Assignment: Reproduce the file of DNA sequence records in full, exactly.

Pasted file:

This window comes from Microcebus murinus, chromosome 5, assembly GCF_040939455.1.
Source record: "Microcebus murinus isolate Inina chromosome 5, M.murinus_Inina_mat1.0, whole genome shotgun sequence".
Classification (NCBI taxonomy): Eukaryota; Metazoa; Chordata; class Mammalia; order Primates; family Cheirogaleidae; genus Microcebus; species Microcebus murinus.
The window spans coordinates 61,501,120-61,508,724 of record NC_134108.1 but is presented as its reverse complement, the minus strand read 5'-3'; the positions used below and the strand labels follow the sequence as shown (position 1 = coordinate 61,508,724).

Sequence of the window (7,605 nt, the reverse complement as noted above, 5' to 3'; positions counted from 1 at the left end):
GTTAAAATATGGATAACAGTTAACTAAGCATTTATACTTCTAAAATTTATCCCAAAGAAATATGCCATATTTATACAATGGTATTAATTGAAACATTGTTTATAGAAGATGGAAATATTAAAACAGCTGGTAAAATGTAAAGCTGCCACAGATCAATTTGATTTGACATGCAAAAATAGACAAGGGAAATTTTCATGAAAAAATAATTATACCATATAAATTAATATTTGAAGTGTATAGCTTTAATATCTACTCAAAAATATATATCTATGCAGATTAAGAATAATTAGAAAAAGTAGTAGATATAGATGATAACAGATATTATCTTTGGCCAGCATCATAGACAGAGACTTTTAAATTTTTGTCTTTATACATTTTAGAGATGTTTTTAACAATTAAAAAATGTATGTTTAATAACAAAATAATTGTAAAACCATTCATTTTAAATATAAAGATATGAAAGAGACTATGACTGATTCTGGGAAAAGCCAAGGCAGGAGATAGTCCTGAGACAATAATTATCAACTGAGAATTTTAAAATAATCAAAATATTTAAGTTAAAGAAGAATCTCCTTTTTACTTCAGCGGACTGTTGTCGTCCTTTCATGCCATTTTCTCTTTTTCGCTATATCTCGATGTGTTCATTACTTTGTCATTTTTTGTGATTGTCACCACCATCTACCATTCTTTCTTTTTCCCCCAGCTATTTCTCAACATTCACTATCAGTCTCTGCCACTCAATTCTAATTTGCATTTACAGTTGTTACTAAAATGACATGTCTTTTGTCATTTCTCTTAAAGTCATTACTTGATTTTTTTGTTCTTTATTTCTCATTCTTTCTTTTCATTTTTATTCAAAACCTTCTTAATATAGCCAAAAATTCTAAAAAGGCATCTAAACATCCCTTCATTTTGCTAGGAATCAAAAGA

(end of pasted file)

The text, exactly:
This window comes from Microcebus murinus, chromosome 5, assembly GCF_040939455.1.
Source record: "Microcebus murinus isolate Inina chromosome 5, M.murinus_Inina_mat1.0, whole genome shotgun sequence".
Classification (NCBI taxonomy): Eukaryota; Metazoa; Chordata; class Mammalia; order Primates; family Cheirogaleidae; genus Microcebus; species Microcebus murinus.
The window spans coordinates 61,501,120-61,508,724 of record NC_134108.1 but is presented as its reverse complement, the minus strand read 5'-3'; the positions used below and the strand labels follow the sequence as shown (position 1 = coordinate 61,508,724).

Sequence of the window (7,605 nt, the reverse complement as noted above, 5' to 3'; positions counted from 1 at the left end):
GTTAAAATATGGATAACAGTTAACTAAGCATTTATACTTCTAAAATTTATCCCAAAGAAATATGCCATATTTATACAATGGTATTAATTGAAACATTGTTTATAGAAGATGGAAATATTAAAACAGCTGGTAAAATGTAAAGCTGCCACAGATCAATTTGATTTGACATGCAAAAATAGACAAGGGAAATTTTCATGAAAAAATAATTATACCATATAAATTAATATTTGAAGTGTATAGCTTTAATATCTACTCAAAAATATATATCTATGCAGATTAAGAATAATTAGAAAAAGTAGTAGATATAGATGATAACAGATATTATCTTTGGCCAGCATCATAGACAGAGACTTTTAAATTTTTGTCTTTATACATTTTAGAGATGTTTTTAACAATTAAAAAATGTATGTTTAATAACAAAATAATTGTAAAACCATTCATTTTAAATATAAAGATATGAAAGAGACTATGACTGATTCTGGGAAAAGCCAAGGCAGGAGATAGTCCTGAGACAATAATTATCAACTGAGAATTTTAAAATAATCAAAATATTTAAGTTAAAGAAGAATCTCCTTTTTACTTCAGCGGACTGTTGTCGTCCTTTCATGCCATTTTCTCTTTTTCGCTATATCTCGATGTGTTCATTACTTTGTCATTTTTTGTGATTGTCACCACCATCTACCATTCTTTCTTTTTCCCCCAGCTATTTCTCAACATTCACTATCAGTCTCTGCCACTCAATTCTAATTTGCATTTACAGTTGTTACTAAAATGACATGTCTTTTGTCATTTCTCTTAAAGTCATTACTTGATTTTTTTGTTCTTTATTTCTCATTCTTTCTTTTCATTTTTATTCAAAACCTTCTTAATATAGCCAAAAATTCTAAAAAGGCATCTAAACATCCCTTCATTTTGCTAGGAATCAAAAGA